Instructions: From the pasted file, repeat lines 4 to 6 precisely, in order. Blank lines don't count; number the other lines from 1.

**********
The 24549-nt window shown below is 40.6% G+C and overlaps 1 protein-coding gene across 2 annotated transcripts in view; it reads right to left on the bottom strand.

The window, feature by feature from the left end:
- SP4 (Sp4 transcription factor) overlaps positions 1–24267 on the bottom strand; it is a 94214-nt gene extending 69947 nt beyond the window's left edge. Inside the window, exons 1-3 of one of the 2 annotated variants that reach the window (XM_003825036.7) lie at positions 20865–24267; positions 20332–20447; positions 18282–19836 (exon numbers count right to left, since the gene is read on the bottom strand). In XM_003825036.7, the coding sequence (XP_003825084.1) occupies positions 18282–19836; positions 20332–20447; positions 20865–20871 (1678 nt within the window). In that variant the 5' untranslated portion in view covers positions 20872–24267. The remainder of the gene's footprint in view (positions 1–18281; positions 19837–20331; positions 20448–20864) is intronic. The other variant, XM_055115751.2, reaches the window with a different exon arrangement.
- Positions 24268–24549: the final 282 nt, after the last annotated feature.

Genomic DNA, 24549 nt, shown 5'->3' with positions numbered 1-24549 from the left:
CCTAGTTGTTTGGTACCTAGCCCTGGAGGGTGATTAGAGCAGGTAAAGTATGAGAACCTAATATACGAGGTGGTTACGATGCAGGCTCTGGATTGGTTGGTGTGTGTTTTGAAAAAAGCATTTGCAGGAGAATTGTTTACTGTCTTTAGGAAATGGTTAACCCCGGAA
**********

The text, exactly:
- Positions 24268–24549: the final 282 nt, after the last annotated feature.

Genomic DNA, 24549 nt, shown 5'->3' with positions numbered 1-24549 from the left:
CCTAGTTGTTTGGTACCTAGCCCTGGAGGGTGATTAGAGCAGGTAAAGTATGAGAACCTAATATACGAGGTGGTTACGATGCAGGCTCTGGATTGGTTGGTGTGTGTTTTGAAAAAAGCATTTGCAGGAGAATTGTTTACTGTCTTTAGGAAATGGTTAACCCCGGAA